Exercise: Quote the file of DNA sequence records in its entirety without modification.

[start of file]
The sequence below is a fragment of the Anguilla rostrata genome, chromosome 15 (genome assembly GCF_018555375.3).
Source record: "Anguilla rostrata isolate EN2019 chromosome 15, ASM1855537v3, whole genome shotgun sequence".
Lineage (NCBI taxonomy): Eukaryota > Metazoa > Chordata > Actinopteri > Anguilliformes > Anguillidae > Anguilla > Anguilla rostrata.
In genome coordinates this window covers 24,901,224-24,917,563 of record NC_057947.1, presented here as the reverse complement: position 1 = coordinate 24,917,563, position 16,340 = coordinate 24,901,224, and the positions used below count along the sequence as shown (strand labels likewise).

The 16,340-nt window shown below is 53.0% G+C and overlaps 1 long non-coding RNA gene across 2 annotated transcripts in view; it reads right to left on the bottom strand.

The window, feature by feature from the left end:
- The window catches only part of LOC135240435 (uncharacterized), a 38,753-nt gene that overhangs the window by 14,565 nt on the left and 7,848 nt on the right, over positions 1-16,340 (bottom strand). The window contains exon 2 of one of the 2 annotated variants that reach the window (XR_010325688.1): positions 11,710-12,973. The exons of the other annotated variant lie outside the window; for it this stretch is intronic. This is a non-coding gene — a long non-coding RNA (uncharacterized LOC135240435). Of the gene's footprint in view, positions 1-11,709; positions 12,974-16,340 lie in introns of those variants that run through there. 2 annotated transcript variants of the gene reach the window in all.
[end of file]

The sequence below is a fragment of the Anguilla rostrata genome, chromosome 15 (genome assembly GCF_018555375.3).
Source record: "Anguilla rostrata isolate EN2019 chromosome 15, ASM1855537v3, whole genome shotgun sequence".
Lineage (NCBI taxonomy): Eukaryota > Metazoa > Chordata > Actinopteri > Anguilliformes > Anguillidae > Anguilla > Anguilla rostrata.
In genome coordinates this window covers 24,901,224-24,917,563 of record NC_057947.1, presented here as the reverse complement: position 1 = coordinate 24,917,563, position 16,340 = coordinate 24,901,224, and the positions used below count along the sequence as shown (strand labels likewise).

The 16,340-nt window shown below is 53.0% G+C and overlaps 1 long non-coding RNA gene across 2 annotated transcripts in view; it reads right to left on the bottom strand.

The window, feature by feature from the left end:
- The window catches only part of LOC135240435 (uncharacterized), a 38,753-nt gene that overhangs the window by 14,565 nt on the left and 7,848 nt on the right, over positions 1-16,340 (bottom strand). The window contains exon 2 of one of the 2 annotated variants that reach the window (XR_010325688.1): positions 11,710-12,973. The exons of the other annotated variant lie outside the window; for it this stretch is intronic. This is a non-coding gene — a long non-coding RNA (uncharacterized LOC135240435). Of the gene's footprint in view, positions 1-11,709; positions 12,974-16,340 lie in introns of those variants that run through there. 2 annotated transcript variants of the gene reach the window in all.